Code to generate probability density plots

#!/usr/bin/env python3
# -*- encoding: utf-8 -*-
Load and resistance probability density and safety margins as per
ISO 19902:2007. 2018 ckunte
from scipy.stats import norm
import numpy as np
import matplotlib.pyplot as plt

# Function for plotting probability density by region

def pd(exp, reg, Em, Ve, Rm, Vr):
    mu_e = np.log(Em / np.sqrt(1 + Ve ** 2))  # mean
    mu_r = np.log(Rm / np.sqrt(1 + Vr ** 2))  # mean
    sigma_e = np.sqrt(np.log(1 + Ve ** 2))
    sigma_r = np.sqrt(np.log(1 + Vr ** 2))
    s_e = np.random.lognormal(mu_e, sigma_e, 1000)
    s_r = np.random.lognormal(mu_r, sigma_r, 1000)
    count_e, bins_e, ignored_e = plt.hist(
        s_e, 100, normed=True, align="mid", alpha=0.09, color="r"
    count_r, bins_r, ignored_r = plt.hist(
        s_r, 100, normed=True, align="mid", alpha=0.09, color="g"
    x_e = np.linspace(min(bins_e), max(bins_e), 10000)
    x_r = np.linspace(min(bins_r), max(bins_r), 10000)
    pdf_E = np.exp(
        -((np.log(x_e) - mu_e) ** 2) / (2 * sigma_e ** 2)
    ) / (x_e * sigma_e * np.sqrt(2 * np.pi))
    pdf_R = np.exp(
        -((np.log(x_r) - mu_r) ** 2) / (2 * sigma_r ** 2)
    ) / (x_r * sigma_r * np.sqrt(2 * np.pi))
    plt.plot(x_e, pdf_E, linewidth=1, color="r")
    plt.plot(x_r, pdf_R, linewidth=1, color="g")
    plt.xlim(0.25, 2.75)
    plt.ylim(0, 5.0)
    plt.title("%s - %s" % (reg, exp))
        "Load or resistance as times the nominal load, $x, E_{mean}(%.2f); x, R_{mean}(%.2f)$"
        % (Em, Rm)
    plt.ylabel("Probability density")
    plt.axvline(x=Em, color="r", linestyle=":")
    plt.axvline(x=Rm, color="g", linestyle=":")
    plt.rcParams["grid.linestyle"] = ":"
    plt.rcParams["grid.linewidth"] = 0.5
    plt.savefig("pd_%s_%s.png" % (reg, exp))


 exp -- Exposure level (L1 or L2)
 reg -- region
  Em -- Mean load for a reference return period
  Ve -- Load covariance
  Rm -- Mean reserve strength ratio
  Vr -- Resistance covariance

where, for CNS and SNS, NNS, GOM, AUS:

  Ve = map(sqrt(x^2 + 0.08^2), COV) => [0.2266, 0.2768, 0.3298, 0.3396]
 COV = [0.212, 0.265, 0.32, 0.33] 
  Rm = [1.73, 1.92, 1.85, 2.18] for L1 (target Pf = 3E-5/y)
  Rm = [1.40, 1.49, 1.60, 1.60] for L2 (target Pf = 5E-4/y)


def main():
    # pd(exp, reg, Em, Ve, Rm, Vr)
    pd("L1", "GoM", 0.79, 0.3298, 1.85, 0.05)
    pd("L2", "GoM", 0.79, 0.3298, 1.60, 0.05)
    pd("L1", "NNS", 0.81, 0.2768, 1.92, 0.05)
    pd("L2", "NNS", 0.81, 0.2768, 1.49, 0.05)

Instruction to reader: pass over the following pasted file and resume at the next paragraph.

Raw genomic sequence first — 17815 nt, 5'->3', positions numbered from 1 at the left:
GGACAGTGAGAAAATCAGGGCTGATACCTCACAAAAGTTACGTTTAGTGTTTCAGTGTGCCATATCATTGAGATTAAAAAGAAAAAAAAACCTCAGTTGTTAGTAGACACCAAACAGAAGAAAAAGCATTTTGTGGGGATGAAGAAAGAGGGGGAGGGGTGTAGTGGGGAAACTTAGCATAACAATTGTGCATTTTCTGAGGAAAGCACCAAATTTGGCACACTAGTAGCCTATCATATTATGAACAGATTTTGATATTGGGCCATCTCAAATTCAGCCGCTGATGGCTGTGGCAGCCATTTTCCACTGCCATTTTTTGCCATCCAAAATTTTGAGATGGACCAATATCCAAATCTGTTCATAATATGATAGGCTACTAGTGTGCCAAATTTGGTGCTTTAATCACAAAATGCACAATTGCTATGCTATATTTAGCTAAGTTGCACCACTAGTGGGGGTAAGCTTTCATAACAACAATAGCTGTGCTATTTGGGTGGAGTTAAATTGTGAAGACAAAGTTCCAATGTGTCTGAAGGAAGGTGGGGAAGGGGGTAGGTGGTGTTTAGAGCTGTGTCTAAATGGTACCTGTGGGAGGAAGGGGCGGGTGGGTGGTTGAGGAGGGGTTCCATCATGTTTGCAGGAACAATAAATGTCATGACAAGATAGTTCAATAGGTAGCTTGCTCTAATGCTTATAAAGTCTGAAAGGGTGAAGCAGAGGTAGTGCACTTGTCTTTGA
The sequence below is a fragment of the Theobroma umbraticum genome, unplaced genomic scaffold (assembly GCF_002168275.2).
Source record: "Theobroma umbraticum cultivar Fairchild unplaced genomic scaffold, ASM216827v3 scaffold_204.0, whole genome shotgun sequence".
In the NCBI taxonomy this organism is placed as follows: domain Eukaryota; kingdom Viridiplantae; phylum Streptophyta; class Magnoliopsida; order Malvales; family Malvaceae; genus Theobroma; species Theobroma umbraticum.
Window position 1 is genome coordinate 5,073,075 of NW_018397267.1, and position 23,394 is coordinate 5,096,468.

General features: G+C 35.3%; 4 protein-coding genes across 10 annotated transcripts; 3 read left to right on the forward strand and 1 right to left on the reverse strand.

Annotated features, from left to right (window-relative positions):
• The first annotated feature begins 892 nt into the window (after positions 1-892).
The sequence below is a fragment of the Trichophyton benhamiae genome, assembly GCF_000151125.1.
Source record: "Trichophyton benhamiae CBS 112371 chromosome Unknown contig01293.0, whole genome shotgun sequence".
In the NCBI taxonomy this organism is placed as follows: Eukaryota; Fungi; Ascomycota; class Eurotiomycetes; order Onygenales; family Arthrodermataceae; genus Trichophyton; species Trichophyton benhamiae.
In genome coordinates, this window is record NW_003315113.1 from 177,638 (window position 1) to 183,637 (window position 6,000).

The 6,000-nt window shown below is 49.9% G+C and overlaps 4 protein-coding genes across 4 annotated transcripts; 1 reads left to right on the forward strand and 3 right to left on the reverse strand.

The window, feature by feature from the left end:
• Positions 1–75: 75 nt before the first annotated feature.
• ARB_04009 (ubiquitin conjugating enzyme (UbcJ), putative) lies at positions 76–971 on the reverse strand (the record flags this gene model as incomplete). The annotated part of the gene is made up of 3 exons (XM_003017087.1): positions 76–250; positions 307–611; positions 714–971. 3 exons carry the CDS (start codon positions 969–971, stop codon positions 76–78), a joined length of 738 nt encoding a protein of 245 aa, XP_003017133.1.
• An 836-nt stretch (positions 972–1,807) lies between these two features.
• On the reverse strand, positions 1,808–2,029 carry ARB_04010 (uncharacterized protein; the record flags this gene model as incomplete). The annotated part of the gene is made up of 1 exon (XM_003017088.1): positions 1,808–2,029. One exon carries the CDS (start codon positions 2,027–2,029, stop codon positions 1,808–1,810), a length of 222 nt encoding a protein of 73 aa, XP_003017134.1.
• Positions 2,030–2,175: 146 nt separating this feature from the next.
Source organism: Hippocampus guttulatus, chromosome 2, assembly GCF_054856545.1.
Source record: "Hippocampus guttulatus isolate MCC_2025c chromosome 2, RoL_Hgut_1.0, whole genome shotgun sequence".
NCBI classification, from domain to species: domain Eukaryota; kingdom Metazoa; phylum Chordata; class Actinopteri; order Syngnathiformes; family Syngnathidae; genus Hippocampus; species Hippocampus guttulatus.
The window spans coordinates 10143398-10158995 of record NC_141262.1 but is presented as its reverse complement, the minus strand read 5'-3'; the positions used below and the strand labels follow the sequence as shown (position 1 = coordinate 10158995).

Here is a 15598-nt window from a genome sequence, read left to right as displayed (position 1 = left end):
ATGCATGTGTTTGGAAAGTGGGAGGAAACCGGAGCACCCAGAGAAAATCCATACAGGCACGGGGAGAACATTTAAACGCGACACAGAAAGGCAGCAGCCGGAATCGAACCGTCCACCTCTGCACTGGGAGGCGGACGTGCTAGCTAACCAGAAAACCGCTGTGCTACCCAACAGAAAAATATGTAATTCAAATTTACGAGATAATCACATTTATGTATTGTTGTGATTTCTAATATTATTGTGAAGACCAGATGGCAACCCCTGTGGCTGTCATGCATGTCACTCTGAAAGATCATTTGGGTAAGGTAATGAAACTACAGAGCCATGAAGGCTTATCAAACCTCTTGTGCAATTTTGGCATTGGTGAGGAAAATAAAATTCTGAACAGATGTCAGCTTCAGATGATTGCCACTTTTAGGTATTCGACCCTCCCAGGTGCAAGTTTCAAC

pd("L1", "CNS", 0.84, 0.2266, 1.73, 0.05)
    pd("L2", "CNS", 0.84, 0.2266, 1.40, 0.05)
    pd("L1", "AUS", 0.78, 0.3396, 2.18, 0.05)
    pd("L2", "AUS", 0.78, 0.3396, 1.60, 0.05)

if __name__ == "__main__":

To generate all plots in one go, just run python

Code to generate partial action factor and corresponding reserve strength ratio plots as per EP97-5050

#!/usr/bin/env python3
# -*- coding: UTF-8 -*-
"""Partial action factor and corresponding reserve strength ratio 
as per EP97-5050 -- 2018 ckunte

Usage: [--typ=L] --help --version

  -h, --help  Show help screen
  --typ=L     1 for partial action factor, 2 for RSR [default: 1]
  --version   Show version
import numpy as np
import matplotlib.pyplot as plt
from docopt import docopt

args = docopt(
    __doc__, version="yE and corresponding Rm per EP97-5050, ver 0.2"
cat = int(args["--typ"])

def main():
    ## -- begin inputs --
    lbl = [
        "Australian NWS",
        "Gulf of Mexico",
        "Northern North Sea",
        "West Africa",
        "Central and Southern North Sea",
    A = [1.342, 2.13, 11.9, 19.2351, 180.0]
    E0 = [0.2041, 0.187, 0.1411, 0.1322, 0.102]
    VE = 0.07  # Cd, Cm
    VR = 0.05
    ## -- end inputs ----
    V = np.sqrt(VE ** 2 + VR ** 2)
    # RSR range (min., max.)
    x = np.linspace(1.4, 2.4)
    # Partial action factor (gamma_e)
    gamma_e = x / 1.37
    # PLot all regions
    for i, j, k in zip(A, E0, lbl):
        # Probability of failure (Pf)
        pf = i * np.exp(-x / j) * np.exp((V * x) ** 2 / (2.0 * j ** 2))
        # Return period
        rp = 1 / pf
        # Select plot type
        if cat == 1:
            # Plot Partial action factor v. Return period
            plt.plot(rp, gamma_e, linewidth=2, label=k)
            plt.ylabel("Partial action factor, $\gamma_e$")
            plt.ylim(1.02, 1.7)
        if cat == 2:
            # Plot RSR v. Return period
            plt.plot(rp, x, linewidth=2, label=k)
            plt.ylabel("Reserve strength ratio mean, $R_m$")
            plt.ylim(1.4, 2.4)
    # 2,000-y ret.period (=1/1E-4)
    plt.axvline(x=2000, color="g", linestyle=":")
    # 33,333-y ret.period (=1/3E-5)
    plt.axvline(x=33333, color="b", linestyle=":")
    plt.xlabel("Return period (years)")
    plt.savefig("pra-%d.svg" % (cat))

if __name__ == "__main__":

  1. The cov is the standard deviation divided by mean value. 

  2. Efthymiou, M., et al., Reliability-based Criteria for Fixed Steel Offshore Platforms, Transactions of the ASME, Vol. 119, May 1997. 

  3. Efthymiou, M., van de Graaf, J.W., Reliability Based Design and Re-assessment of Fixed Steel Platforms, EP97-5050, February 1997. 

  4. Added in Apr 2020. Corresponding code and graphs were updated to include West Africa.